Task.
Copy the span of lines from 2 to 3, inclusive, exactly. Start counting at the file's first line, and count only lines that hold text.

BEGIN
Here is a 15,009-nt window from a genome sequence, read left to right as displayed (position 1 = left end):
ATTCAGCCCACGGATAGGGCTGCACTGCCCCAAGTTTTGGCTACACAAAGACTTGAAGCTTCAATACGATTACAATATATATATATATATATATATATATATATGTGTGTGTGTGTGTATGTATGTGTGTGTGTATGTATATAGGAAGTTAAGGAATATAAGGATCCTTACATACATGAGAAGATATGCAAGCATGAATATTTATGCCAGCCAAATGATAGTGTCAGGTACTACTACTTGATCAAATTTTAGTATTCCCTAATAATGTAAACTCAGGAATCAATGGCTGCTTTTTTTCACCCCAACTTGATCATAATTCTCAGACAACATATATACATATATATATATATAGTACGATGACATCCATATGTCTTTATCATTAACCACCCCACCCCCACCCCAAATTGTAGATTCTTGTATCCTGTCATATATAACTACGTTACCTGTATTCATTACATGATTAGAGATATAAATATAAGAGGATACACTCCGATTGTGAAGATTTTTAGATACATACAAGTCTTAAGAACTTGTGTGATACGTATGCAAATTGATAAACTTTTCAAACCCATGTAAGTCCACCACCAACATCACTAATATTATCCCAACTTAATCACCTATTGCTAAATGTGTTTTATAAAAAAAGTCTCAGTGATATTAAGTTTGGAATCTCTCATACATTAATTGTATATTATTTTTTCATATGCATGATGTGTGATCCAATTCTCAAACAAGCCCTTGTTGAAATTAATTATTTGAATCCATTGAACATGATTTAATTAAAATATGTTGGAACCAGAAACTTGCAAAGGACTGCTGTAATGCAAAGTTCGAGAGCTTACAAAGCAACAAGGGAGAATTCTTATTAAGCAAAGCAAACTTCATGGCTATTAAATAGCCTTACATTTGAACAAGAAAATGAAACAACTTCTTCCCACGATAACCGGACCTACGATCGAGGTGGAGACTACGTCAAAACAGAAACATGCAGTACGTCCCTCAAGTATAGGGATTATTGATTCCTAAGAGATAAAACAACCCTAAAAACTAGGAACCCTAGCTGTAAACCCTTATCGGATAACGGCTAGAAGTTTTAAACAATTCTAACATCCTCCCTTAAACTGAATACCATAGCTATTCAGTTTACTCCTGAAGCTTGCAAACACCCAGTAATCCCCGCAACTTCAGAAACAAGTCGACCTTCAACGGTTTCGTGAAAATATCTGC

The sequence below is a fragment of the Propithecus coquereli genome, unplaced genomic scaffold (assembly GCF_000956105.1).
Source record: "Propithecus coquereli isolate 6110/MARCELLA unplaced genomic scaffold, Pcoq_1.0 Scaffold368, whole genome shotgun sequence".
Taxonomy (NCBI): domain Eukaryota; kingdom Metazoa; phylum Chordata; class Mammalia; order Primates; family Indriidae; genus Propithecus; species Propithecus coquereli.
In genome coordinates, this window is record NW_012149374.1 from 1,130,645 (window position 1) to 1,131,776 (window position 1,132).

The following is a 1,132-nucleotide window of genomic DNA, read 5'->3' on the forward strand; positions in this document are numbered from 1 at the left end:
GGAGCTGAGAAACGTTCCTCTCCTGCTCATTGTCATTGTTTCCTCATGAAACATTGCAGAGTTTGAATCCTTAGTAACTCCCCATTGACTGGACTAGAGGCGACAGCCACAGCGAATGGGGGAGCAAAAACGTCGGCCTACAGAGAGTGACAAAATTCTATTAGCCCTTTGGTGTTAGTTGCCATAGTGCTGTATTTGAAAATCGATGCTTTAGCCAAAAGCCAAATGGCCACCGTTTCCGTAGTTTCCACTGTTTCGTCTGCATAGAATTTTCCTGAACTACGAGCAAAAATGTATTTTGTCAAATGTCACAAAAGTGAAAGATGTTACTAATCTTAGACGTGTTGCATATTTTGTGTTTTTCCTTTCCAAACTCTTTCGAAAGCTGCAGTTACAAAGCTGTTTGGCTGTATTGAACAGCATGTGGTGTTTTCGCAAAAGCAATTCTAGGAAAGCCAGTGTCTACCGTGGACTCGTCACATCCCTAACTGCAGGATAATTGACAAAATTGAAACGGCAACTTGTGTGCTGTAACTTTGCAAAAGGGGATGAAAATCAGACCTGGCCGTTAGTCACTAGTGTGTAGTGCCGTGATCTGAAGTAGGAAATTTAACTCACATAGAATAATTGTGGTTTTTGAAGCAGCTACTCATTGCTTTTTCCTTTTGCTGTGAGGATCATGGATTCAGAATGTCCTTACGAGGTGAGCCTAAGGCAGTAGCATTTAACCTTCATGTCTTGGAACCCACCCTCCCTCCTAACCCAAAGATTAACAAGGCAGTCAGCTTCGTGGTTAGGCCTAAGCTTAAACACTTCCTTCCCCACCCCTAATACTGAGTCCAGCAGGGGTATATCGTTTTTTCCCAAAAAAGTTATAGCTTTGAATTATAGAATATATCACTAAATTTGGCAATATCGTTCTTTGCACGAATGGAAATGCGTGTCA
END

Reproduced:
ATTCAGCCCACGGATAGGGCTGCACTGCCCCAAGTTTTGGCTACACAAAGACTTGAAGCTTCAATACGATTACAATATATATATATATATATATATATATATATGTGTGTGTGTGTGTATGTATGTGTGTGTGTATGTATATAGGAAGTTAAGGAATATAAGGATCCTTACATACATGAGAAGATATGCAAGCATGAATATTTATGCCAGCCAAATGATAGTGTCAGGTACTACTACTTGATCAAATTTTAGTATTCCCTAATAATGTAAACTCAGGAATCAATGGCTGCTTTTTTTCACCCCAACTTGATCATAATTCTCAGACAACATATATACATATATATATATATAGTACGATGACATCCATATGTCTTTATCATTAACCACCCCACCCCCACCCCAAATTGTAGATTCTTGTATCCTGTCATATATAACTACGTTACCTGTATTCATTACATGATTAGAGATATAAATATAAGAGGATACACTCCGATTGTGAAGATTTTTAGATACATACAAGTCTTAAGAACTTGTGTGATACGTATGCAAATTGATAAACTTTTCAAACCCATGTAAGTCCACCACCAACATCACTAATATTATCCCAACTTAATCACCTATTGCTAAATGTGTTTTATAAAAAAAGTCTCAGTGATATTAAGTTTGGAATCTCTCATACATTAATTGTATATTATTTTTTCATATGCATGATGTGTGATCCAATTCTCAAACAAGCCCTTGTTGAAATTAATTATTTGAATCCATTGAACATGATTTAATTAAAATATGTTGGAACCAGAAACTTGCAAAGGACTGCTGTAATGCAAAGTTCGAGAGCTTACAAAGCAACAAGGGAGAATTCTTATTAAGCAAAGCAAACTTCATGGCTATTAAATAGCCTTACATTTGAACAAGAAAATGAAACAACTTCTTCCCACGATAACCGGACCTACGATCGAGGTGGAGACTACGTCAAAACAGAAACATGCAGTACGTCCCTCAAGTATAGGGATTATTGATTCCTAAGAGATAAAACAACCCTAAAAACTAGGAACCCTAGCTGTAAACCCTTATCGGATAACGGCTAGAAGTTTTAAACAATTCTAACATCCTCCCTTAAACTGAATACCATAGCTATTCAGTTTACTCCTGAAGCTTGCAAACACCCAGTAATCCCCGCAACTTCAGAAACAAGTCGACCTTCAACGGTTTCGTGAAAATATCTGC

The sequence below is a fragment of the Propithecus coquereli genome, unplaced genomic scaffold (assembly GCF_000956105.1).